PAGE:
Eliasz Sawicki

Eliasz Sawicki

iOS developer from Gdansk

React Native - 4 steps to improve your workflow as mobile developer

- 4 mins


“A developer needs tools that support her/his workflow to be fully productive”. Well, I guess that this statement fits to any profession that you can think of. It is really important for me to feel that the environment that I’m working in really supports my flow and works well with my approach to software development. That’s why, today I’d like to share a number of things that boost my productivity while creating mobile app in React Native.

The following list has been prepared by a developer that comes from the native iOS background. If you have web background, then these things won’t be as revolutionary as they are for a developer with pure mobile experience. ;)

1. TypeScript

If your background is development in Swift, Kotlin or other “mobile” language and you move to the JavaScript world, then I wouldn’t be surprised if you missed the support that Swift/Kotlin have in the IDE or simply, you would like to use a strongly-typed language again. “JavaScript that scales.” - this is a statement that you will find while entering TypeScript’s home page. TypeScript is a superset of JavaScript that will allow you to achieve a better code completion, strong typing, to add interfaces to your code etc. However, you have to keep in mind that TypeScript will not force you to adapt new coding conventions instantly. It’s up to you in terms of how you decide to configure it. In the end, the output can be much more pleasant than writing pure JavaScript.
Do not be afraid of trying TypeScript. It is transpiled to JavaScript code that looks really similar to the TypeScript that you’ve written, so if you’re not happy with the outcome, you can always go back to your pure JavaScript (spoiler alert: you won’t).

2. Storybook

I cannot emphasize strongly enough how much I love storybooks. This single tool itself can greatly improve your workflow on UI parts of your application. Storybook allows you to create stories in which you prepare pre filled UI elements with data that could possibly show up there during normal app lifetime. Later within a few seconds you can easily go through all stories that you’ve described and see how they look on your device / emulator without the need of going through all of these states in normal app flow which takes much longer time.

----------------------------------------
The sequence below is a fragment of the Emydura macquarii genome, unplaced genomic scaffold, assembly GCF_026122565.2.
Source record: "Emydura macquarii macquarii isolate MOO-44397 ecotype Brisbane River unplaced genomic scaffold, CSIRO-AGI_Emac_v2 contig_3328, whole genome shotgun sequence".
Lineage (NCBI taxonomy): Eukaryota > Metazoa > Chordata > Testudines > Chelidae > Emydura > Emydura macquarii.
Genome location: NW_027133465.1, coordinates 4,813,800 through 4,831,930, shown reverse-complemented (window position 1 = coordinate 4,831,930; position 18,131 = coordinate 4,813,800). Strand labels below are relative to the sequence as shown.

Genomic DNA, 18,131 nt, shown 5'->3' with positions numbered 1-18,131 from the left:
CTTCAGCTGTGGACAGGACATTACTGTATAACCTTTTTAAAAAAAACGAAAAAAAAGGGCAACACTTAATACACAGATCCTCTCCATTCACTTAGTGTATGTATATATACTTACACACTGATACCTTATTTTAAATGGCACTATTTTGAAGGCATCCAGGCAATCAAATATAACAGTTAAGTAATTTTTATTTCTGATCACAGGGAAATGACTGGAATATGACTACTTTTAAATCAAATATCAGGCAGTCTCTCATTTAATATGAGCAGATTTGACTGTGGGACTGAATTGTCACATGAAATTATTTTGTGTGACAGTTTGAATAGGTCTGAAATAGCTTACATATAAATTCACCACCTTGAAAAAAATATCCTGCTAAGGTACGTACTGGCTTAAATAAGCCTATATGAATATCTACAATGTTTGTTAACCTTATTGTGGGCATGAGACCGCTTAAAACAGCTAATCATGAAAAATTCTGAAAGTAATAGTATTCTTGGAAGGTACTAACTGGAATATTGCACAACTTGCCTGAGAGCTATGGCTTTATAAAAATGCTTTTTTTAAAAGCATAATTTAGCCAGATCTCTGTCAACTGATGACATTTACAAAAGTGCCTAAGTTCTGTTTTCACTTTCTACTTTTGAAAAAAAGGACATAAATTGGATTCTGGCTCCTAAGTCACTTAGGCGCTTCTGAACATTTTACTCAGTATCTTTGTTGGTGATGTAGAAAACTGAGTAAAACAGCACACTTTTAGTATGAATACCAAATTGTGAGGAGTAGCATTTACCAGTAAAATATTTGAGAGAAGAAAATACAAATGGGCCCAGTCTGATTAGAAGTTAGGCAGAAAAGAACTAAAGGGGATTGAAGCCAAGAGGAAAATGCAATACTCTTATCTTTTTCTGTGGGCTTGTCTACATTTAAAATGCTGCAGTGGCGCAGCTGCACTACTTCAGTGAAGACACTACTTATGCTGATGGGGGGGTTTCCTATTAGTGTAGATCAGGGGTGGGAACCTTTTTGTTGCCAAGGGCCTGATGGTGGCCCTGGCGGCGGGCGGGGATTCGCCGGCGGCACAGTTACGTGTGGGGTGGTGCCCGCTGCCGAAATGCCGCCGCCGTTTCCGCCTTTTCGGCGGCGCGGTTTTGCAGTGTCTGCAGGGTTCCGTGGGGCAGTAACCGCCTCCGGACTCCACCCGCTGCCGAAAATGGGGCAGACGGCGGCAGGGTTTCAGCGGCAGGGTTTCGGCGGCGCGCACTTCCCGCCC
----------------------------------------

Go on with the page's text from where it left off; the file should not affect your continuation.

This is a tiny example of a single story, however if you develop a normal app, you will surely have much more of them which may cover all of possible UI states for your components.

3. Quick tests

If you were previously doing native mobile development, then you are probably used to switching your targets in order to run tests and you will surely know that they do not work as fast as you would probably want them to. This can be changed while you switch to development in JavaScript or TypeScript. If your app grows, it’s easy to guess that tests will not run in a matter of milliseconds, but it’s still normal to have a result of them within 1-3 seconds from the time that you saved your file. This allows you keep your tests running while you develop your app and catch any issue at the time that you change the code that was responsible for it. It also encourages you to write more tests because you know, that test runner does it’s best to help you with this.


4. Work division

Having an ability to easily work with an isolated UI in the application and work on your logic code with tests as a first client can greatly improve your productivity. You will end up with much faster feedback loop and components created in isolation, which will make it easier to share them later. At the time that you have your UI components prepared and logic ready to be used, then the only thing left is to finally integrate them in the main application. This task will be also simplified due to the fact that you can utilize a hot reloading feature and benefit from the fact that you don’t have to wait for your app to recompile in order to check the results of your work. What’s even better - you can easily check this on both Android and iOS devices in a quick way.


What are the things that improve your workflow? I’d be glad to hear about them!

This article is cross-posted with my my company blog

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